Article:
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Download An Introduction to Queueing Theory: Modeling and Analysis in by U. Narayan Bhat PDF

By U. Narayan Bhat

This introductory textbook is designed for a one-semester path on queueing conception that doesn't require a path in stochastic strategies as a prerequisite. via integrating the mandatory heritage on stochastic procedures with the research of types, this e-book presents a foundational creation to the modeling and research of queueing platforms for a huge interdisciplinary viewers of scholars. Containing routines and examples, this quantity can be used as a textbook by way of first-year graduate and upper-level undergraduate scholars. The paintings can also be precious as a self-study reference for purposes and additional learn.

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In other words, we are fitting a straight line to the (exam 1, exam 2) pairs in our data. This is done through a classic least-squares method. ) Note that the exam 1 scores, which are stored in the first column of our data frame, are collectively referred to as examsquiz[,1]. Omission of the first subscript (the row number) means that we are referring to an entire column of the frame. The exam 2 scores are similarly referenced. So, our call to lm() above predicts the second column of examsquiz from the first.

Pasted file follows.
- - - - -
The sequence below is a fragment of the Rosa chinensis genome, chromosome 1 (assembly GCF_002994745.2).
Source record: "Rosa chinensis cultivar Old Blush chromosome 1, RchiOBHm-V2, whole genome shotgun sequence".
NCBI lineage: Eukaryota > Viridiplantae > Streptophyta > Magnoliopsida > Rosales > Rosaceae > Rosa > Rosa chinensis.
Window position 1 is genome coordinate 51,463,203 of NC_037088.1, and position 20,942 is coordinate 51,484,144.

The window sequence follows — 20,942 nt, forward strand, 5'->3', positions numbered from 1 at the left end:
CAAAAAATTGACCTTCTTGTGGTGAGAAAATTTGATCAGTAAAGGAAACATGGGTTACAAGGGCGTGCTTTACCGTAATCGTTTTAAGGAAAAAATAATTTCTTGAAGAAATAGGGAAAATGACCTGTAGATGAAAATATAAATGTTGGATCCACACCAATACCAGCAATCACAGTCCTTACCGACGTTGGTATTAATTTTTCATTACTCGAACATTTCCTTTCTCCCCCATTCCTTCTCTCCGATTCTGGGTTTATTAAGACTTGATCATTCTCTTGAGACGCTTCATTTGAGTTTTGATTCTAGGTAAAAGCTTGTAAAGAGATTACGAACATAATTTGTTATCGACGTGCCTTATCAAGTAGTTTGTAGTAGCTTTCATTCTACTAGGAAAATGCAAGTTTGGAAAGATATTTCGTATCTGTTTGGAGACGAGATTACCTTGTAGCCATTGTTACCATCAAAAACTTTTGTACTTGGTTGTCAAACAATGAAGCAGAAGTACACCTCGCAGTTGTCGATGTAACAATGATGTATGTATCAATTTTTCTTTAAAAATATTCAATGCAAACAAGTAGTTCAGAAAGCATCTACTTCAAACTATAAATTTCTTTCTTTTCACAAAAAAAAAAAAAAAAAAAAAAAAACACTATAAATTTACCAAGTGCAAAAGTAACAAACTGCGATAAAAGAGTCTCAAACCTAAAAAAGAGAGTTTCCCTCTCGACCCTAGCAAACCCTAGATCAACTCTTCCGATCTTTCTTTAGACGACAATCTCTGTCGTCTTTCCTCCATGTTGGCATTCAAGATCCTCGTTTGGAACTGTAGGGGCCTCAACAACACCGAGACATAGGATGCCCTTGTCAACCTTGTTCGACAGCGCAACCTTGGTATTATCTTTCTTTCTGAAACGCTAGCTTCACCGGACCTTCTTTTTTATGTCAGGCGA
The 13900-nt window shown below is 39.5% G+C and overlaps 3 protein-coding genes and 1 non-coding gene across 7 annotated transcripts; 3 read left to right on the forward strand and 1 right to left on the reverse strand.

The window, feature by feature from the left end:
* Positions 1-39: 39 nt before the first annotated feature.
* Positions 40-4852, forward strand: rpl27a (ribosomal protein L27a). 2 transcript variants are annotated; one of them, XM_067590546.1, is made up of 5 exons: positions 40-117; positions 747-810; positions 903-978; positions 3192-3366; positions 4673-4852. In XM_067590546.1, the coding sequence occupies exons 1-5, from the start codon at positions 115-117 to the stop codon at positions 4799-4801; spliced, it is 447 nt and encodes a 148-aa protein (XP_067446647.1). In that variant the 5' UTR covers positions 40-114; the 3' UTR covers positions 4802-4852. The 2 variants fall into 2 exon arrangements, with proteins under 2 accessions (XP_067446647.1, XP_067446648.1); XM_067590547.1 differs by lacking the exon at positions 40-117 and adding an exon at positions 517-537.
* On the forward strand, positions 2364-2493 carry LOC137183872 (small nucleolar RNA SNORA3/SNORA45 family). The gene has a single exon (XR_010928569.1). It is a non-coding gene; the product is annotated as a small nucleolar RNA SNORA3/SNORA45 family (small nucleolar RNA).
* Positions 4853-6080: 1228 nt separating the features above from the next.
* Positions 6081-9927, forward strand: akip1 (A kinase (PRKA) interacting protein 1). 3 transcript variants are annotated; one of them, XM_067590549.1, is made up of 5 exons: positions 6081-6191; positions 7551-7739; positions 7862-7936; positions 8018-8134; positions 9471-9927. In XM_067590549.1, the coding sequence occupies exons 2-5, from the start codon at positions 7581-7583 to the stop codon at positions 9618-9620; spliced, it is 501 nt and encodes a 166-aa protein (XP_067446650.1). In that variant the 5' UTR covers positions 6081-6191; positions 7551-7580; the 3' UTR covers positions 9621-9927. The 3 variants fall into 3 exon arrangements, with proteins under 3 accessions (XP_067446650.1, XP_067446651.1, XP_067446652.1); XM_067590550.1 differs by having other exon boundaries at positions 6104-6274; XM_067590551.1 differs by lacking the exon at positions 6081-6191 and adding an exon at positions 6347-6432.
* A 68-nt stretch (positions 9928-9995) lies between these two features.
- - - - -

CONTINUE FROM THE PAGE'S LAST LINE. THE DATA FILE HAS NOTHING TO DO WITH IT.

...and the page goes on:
3 Introduction to Functions As in most programming languages, the heart of R programming consists of writing functions. A function is a group of instructions that takes inputs, uses them to compute other values, and returns a result. As a simple introduction, let’s define a function named oddcount(), whose purpose is to count the odd numbers in a vector of integers. Normally, we would compose the function code using a text editor and save it in a file, but in this quick-and-dirty example, we’ll enter it line by line in R’s interactive mode.

This is typical R. The same is true for this expression, on line 9: mean(abs(pred-x[(k+1):n])) Here, pred contains the predicted values, while x[(k+1):n] has the actual values for the days in question. Subtracting the second from the first gives us values of either 0, 1, or −1. Here, 1 or −1 correspond to prediction errors in one direction or the other, predicting 0 when the true value was 1 or vice versa. Taking absolute values with abs(), we have 0s and 1s, the latter corresponding to errors. So we now know where days gave us errors.

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